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In forty years of medical practice, I have found only two types of non-pharmaceutical ‘therapy’ to be vitally important for patients with chronic neurological diseases: music and gardens.
Every act of perception, is to some degree an act of creation, and every act of memory is to some degree an act of imagination.
I cannot pretend I am without fear. But my predominant feeling is one of gratitude. I have loved and been loved; I have been given much and I have given something in return; I have read and traveled and thought and written. I have had an intercourse with the world, the special intercourse of writers and readers. Above all, I have been a sentient being, a thinking animal, on this beautiful planet, and that in itself has been an enormous privilege and adventure.”
In examining disease, we gain wisdom about anatomy and physiology and biology. In examining the person with disease, we gain wisdom about life.
Language, that most human invention, can enable what, in principle, should not be possible. It can allow all of us, even the congenitally blind, to see with another person’s eyes.
Music can lift us out of depression or move us to tears - it is a remedy, a tonic, orange juice for the ear. But for many of my neurological patients, music is even more - it can provide access, even when no medication can, to movement, to speech, to life. For them, music is not a luxury, but a necessity.
My religion is nature. That’s what arouses those feelings of wonder and mysticism and gratitude in me.
The brain is more than an assemblage of autonomous modules, each crucial for a specific mental function. Every one of these functionally specialized areas must interact with dozens or hundreds of others, their total integration creating something like a vastly complicated orchestra with thousands of instruments, an orchestra that conducts itself, with an ever-changing score and repertoire.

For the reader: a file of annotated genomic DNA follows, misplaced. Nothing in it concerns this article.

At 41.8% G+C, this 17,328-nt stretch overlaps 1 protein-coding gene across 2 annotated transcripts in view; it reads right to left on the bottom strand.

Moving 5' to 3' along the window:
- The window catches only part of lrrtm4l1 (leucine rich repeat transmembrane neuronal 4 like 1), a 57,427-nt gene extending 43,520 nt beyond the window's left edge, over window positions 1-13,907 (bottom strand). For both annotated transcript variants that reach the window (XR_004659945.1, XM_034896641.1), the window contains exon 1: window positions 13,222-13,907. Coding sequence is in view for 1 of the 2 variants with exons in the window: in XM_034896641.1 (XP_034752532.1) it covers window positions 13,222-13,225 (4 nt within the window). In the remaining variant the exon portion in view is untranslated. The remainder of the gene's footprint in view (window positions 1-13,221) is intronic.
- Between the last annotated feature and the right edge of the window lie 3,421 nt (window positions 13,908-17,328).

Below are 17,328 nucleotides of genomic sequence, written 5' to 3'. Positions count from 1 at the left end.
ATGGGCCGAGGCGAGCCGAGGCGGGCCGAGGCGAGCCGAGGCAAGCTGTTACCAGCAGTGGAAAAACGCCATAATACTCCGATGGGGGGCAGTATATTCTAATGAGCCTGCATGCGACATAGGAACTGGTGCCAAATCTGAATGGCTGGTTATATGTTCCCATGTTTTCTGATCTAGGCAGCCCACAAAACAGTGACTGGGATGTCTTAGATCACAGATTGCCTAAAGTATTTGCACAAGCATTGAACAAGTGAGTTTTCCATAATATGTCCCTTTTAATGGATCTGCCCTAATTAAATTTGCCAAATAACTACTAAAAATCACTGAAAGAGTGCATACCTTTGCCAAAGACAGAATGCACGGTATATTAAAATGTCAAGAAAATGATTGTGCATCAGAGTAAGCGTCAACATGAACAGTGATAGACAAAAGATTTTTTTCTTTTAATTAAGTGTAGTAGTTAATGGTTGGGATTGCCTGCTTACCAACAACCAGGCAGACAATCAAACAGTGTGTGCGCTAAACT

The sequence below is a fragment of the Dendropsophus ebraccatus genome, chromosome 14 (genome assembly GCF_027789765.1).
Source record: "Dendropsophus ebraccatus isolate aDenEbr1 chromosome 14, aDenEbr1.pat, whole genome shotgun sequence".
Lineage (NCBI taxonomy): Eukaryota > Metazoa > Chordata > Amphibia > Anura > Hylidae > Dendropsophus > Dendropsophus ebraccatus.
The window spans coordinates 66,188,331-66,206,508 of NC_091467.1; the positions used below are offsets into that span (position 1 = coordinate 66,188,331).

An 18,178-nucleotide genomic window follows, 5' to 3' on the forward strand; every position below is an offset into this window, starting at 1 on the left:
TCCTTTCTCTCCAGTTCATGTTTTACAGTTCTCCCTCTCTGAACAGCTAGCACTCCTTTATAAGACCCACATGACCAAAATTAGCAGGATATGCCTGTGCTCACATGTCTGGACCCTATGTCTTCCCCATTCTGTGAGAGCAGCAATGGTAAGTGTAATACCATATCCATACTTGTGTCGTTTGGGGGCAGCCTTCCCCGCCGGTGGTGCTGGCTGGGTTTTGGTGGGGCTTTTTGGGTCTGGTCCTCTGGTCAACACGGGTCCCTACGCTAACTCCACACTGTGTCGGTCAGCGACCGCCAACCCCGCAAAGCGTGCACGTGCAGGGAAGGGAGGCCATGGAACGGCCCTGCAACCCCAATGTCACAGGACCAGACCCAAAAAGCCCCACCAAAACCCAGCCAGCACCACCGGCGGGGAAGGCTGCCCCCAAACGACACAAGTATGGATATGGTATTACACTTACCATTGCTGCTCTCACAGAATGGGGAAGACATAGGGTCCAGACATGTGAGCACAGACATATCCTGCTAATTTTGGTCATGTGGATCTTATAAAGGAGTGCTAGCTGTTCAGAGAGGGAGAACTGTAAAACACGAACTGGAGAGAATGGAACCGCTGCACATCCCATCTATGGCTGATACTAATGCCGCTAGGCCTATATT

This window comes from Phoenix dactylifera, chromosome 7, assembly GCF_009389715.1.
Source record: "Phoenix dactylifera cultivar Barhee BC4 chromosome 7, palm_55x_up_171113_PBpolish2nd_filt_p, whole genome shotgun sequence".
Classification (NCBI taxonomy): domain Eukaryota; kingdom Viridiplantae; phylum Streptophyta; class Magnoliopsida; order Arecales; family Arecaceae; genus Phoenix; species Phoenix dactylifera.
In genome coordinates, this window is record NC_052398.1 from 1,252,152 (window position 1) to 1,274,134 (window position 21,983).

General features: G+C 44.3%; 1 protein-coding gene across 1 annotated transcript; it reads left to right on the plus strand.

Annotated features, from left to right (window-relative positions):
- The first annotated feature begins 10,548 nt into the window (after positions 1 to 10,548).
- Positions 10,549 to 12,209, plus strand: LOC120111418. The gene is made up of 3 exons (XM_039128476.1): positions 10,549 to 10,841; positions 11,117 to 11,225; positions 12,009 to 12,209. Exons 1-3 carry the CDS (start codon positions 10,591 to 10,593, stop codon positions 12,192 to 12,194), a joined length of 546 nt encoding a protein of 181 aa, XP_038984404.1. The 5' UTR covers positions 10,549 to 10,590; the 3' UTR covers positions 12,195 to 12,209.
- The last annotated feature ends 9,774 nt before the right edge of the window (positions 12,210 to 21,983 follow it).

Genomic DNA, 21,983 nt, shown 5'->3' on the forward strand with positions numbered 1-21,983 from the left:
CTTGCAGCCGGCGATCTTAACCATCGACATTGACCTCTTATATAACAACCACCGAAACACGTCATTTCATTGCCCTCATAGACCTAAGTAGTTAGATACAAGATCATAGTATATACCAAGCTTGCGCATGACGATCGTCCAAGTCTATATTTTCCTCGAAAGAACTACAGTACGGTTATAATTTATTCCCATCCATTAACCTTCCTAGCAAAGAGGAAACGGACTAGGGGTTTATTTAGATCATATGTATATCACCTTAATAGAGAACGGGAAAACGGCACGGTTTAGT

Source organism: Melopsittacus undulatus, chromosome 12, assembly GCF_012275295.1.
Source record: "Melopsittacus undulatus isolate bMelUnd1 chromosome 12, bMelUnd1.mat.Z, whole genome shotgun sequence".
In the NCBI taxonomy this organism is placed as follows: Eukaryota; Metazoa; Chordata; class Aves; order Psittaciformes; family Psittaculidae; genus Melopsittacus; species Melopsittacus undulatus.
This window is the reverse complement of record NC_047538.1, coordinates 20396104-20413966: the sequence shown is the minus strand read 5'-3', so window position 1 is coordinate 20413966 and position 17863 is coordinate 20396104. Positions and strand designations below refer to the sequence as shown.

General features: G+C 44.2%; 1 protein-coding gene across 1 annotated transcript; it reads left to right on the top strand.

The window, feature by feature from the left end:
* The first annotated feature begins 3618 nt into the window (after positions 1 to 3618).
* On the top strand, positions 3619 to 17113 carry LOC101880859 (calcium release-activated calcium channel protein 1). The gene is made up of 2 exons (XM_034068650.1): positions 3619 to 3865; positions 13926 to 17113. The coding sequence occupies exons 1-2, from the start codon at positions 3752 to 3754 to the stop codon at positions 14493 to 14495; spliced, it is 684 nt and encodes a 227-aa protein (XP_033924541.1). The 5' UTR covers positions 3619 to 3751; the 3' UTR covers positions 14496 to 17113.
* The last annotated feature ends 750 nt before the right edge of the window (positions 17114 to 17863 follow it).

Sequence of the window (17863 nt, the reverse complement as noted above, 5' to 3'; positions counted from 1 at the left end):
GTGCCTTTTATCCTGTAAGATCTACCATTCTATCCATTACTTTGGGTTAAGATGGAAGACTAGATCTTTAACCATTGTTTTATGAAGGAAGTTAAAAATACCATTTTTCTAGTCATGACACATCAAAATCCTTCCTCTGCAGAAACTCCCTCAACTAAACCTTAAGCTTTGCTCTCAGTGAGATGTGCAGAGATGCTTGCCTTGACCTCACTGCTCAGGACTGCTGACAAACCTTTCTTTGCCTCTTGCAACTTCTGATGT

There will be no one like us when we are gone, but then there is no one like anyone else, ever. When people die, they cannot be replaced. They leave holes that cannot be filled, for it is the fate—the genetic and neural fate—of every human being to be a unique individual, to find his own path, to live his own life, to die his own death. I cannot pretend I am without fear. But my predominant feeling is one of gratitude. I have loved and been loved; I have been given much and I have given something in return; I have read and traveled and thought and written. I have had an intercourse with the world, the special intercourse of writers and readers. Above all, I have been a sentient being, a thinking animal, on this beautiful planet, and that in itself has been an enormous privilege and adventure.
To be ourselves we must have ourselves – possess, if need be re-possess, our life-stories. We must “recollect” ourselves, recollect the inner drama, the narrative, of ourselves. A man needs such a narrative, a continuous inner narrative, to maintain his identity, his self.
Quotes from the news wire:
The brain is the most intricate mechanism in the universe, i couldn't imagine spending my life with kidneys.
Found on Reuters 8 years ago
Each of us is a singular narrative, which is constructed, continually, unconsciously, by, through, and in us -- through our perceptions, our feelings, our thoughts, our actions; and, not least, our discourse, our spoken narrations, biologically, physiologically, we are not so different from each other; historically, as narratives -- we are each of us unique.
Found on CNN 8 years ago
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